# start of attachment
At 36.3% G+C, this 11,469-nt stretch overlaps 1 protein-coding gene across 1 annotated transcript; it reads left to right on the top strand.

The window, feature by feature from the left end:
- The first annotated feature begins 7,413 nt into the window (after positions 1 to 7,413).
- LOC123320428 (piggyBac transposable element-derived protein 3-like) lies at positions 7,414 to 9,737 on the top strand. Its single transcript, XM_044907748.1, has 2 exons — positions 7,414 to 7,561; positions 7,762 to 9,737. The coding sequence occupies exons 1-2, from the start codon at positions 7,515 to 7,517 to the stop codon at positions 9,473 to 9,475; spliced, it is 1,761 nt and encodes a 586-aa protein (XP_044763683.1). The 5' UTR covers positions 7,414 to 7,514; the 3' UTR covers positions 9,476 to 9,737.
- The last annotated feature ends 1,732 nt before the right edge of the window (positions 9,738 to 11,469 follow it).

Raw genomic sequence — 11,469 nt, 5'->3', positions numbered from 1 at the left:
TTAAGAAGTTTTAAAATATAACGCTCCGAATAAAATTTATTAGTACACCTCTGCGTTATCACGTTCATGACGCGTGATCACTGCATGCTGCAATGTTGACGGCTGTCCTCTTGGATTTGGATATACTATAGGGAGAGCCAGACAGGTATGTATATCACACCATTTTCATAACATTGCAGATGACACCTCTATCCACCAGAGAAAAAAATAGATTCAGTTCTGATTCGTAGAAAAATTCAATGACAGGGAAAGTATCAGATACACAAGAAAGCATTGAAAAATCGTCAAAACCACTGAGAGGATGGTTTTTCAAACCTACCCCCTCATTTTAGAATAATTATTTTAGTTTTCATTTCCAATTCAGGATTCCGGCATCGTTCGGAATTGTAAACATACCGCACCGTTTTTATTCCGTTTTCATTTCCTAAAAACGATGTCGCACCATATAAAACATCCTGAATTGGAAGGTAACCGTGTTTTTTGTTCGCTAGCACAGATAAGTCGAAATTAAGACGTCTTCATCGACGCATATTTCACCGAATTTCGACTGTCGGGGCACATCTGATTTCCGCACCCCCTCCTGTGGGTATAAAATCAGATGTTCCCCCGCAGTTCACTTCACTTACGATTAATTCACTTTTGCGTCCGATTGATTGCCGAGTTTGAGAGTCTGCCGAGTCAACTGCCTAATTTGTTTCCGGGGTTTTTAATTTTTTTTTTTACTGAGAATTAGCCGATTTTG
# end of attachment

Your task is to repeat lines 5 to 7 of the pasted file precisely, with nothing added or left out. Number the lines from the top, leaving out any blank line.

- The last annotated feature ends 1,732 nt before the right edge of the window (positions 9,738 to 11,469 follow it).

Raw genomic sequence — 11,469 nt, 5'->3', positions numbered from 1 at the left:
TTAAGAAGTTTTAAAATATAACGCTCCGAATAAAATTTATTAGTACACCTCTGCGTTATCACGTTCATGACGCGTGATCACTGCATGCTGCAATGTTGACGGCTGTCCTCTTGGATTTGGATATACTATAGGGAGAGCCAGACAGGTATGTATATCACACCATTTTCATAACATTGCAGATGACACCTCTATCCACCAGAGAAAAAAATAGATTCAGTTCTGATTCGTAGAAAAATTCAATGACAGGGAAAGTATCAGATACACAAGAAAGCATTGAAAAATCGTCAAAACCACTGAGAGGATGGTTTTTCAAACCTACCCCCTCATTTTAGAATAATTATTTTAGTTTTCATTTCCAATTCAGGATTCCGGCATCGTTCGGAATTGTAAACATACCGCACCGTTTTTATTCCGTTTTCATTTCCTAAAAACGATGTCGCACCATATAAAACATCCTGAATTGGAAGGTAACCGTGTTTTTTGTTCGCTAGCACAGATAAGTCGAAATTAAGACGTCTTCATCGACGCATATTTCACCGAATTTCGACTGTCGGGGCACATCTGATTTCCGCACCCCCTCCTGTGGGTATAAAATCAGATGTTCCCCCGCAGTTCACTTCACTTACGATTAATTCACTTTTGCGTCCGATTGATTGCCGAGTTTGAGAGTCTGCCGAGTCAACTGCCTAATTTGTTTCCGGGGTTTTTAATTTTTTTTTTTACTGAGAATTAGCCGATTTTG